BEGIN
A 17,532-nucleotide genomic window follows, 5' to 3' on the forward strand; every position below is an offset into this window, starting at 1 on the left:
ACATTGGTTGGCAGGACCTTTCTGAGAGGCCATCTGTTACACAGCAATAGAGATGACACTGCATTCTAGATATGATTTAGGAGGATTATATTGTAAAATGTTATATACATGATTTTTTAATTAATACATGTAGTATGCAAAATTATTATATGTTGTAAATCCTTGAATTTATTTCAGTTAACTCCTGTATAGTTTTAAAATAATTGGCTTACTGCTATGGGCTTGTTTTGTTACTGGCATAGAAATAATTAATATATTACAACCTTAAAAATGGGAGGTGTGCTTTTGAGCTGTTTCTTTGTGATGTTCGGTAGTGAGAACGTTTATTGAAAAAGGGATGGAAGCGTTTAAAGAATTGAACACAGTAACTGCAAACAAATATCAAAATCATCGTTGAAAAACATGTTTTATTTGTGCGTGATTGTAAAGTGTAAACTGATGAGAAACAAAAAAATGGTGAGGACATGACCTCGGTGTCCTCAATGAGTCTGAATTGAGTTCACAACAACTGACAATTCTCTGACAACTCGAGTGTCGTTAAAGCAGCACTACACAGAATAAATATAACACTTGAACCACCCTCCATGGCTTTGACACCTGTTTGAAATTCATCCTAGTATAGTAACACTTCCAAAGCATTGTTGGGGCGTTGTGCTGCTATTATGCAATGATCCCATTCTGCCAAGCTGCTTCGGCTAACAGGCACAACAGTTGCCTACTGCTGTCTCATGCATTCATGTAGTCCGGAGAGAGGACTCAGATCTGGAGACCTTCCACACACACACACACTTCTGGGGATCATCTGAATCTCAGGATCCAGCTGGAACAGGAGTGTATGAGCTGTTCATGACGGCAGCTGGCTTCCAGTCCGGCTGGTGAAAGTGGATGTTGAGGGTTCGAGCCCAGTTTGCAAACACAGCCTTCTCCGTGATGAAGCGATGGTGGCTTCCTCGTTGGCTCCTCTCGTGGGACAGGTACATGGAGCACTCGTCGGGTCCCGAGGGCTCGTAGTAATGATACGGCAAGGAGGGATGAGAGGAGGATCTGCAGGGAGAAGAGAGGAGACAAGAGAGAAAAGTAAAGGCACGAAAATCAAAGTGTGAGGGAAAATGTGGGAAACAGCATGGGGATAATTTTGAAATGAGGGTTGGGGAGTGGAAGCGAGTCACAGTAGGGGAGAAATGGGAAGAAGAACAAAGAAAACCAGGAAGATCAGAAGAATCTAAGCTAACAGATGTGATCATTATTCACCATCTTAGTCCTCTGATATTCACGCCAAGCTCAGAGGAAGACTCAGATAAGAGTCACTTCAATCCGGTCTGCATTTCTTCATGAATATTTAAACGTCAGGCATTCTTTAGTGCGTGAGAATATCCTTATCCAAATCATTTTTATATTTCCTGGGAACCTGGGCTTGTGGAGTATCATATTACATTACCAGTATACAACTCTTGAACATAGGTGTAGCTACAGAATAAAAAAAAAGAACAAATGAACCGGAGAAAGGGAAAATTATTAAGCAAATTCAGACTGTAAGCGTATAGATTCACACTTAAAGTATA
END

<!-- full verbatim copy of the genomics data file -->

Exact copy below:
A 17,532-nucleotide genomic window follows, 5' to 3' on the forward strand; every position below is an offset into this window, starting at 1 on the left:
ACATTGGTTGGCAGGACCTTTCTGAGAGGCCATCTGTTACACAGCAATAGAGATGACACTGCATTCTAGATATGATTTAGGAGGATTATATTGTAAAATGTTATATACATGATTTTTTAATTAATACATGTAGTATGCAAAATTATTATATGTTGTAAATCCTTGAATTTATTTCAGTTAACTCCTGTATAGTTTTAAAATAATTGGCTTACTGCTATGGGCTTGTTTTGTTACTGGCATAGAAATAATTAATATATTACAACCTTAAAAATGGGAGGTGTGCTTTTGAGCTGTTTCTTTGTGATGTTCGGTAGTGAGAACGTTTATTGAAAAAGGGATGGAAGCGTTTAAAGAATTGAACACAGTAACTGCAAACAAATATCAAAATCATCGTTGAAAAACATGTTTTATTTGTGCGTGATTGTAAAGTGTAAACTGATGAGAAACAAAAAAATGGTGAGGACATGACCTCGGTGTCCTCAATGAGTCTGAATTGAGTTCACAACAACTGACAATTCTCTGACAACTCGAGTGTCGTTAAAGCAGCACTACACAGAATAAATATAACACTTGAACCACCCTCCATGGCTTTGACACCTGTTTGAAATTCATCCTAGTATAGTAACACTTCCAAAGCATTGTTGGGGCGTTGTGCTGCTATTATGCAATGATCCCATTCTGCCAAGCTGCTTCGGCTAACAGGCACAACAGTTGCCTACTGCTGTCTCATGCATTCATGTAGTCCGGAGAGAGGACTCAGATCTGGAGACCTTCCACACACACACACACTTCTGGGGATCATCTGAATCTCAGGATCCAGCTGGAACAGGAGTGTATGAGCTGTTCATGACGGCAGCTGGCTTCCAGTCCGGCTGGTGAAAGTGGATGTTGAGGGTTCGAGCCCAGTTTGCAAACACAGCCTTCTCCGTGATGAAGCGATGGTGGCTTCCTCGTTGGCTCCTCTCGTGGGACAGGTACATGGAGCACTCGTCGGGTCCCGAGGGCTCGTAGTAATGATACGGCAAGGAGGGATGAGAGGAGGATCTGCAGGGAGAAGAGAGGAGACAAGAGAGAAAAGTAAAGGCACGAAAATCAAAGTGTGAGGGAAAATGTGGGAAACAGCATGGGGATAATTTTGAAATGAGGGTTGGGGAGTGGAAGCGAGTCACAGTAGGGGAGAAATGGGAAGAAGAACAAAGAAAACCAGGAAGATCAGAAGAATCTAAGCTAACAGATGTGATCATTATTCACCATCTTAGTCCTCTGATATTCACGCCAAGCTCAGAGGAAGACTCAGATAAGAGTCACTTCAATCCGGTCTGCATTTCTTCATGAATATTTAAACGTCAGGCATTCTTTAGTGCGTGAGAATATCCTTATCCAAATCATTTTTATATTTCCTGGGAACCTGGGCTTGTGGAGTATCATATTACATTACCAGTATACAACTCTTGAACATAGGTGTAGCTACAGAATAAAAAAAAAGAACAAATGAACCGGAGAAAGGGAAAATTATTAAGCAAATTCAGACTGTAAGCGTATAGATTCACACTTAAAGTATA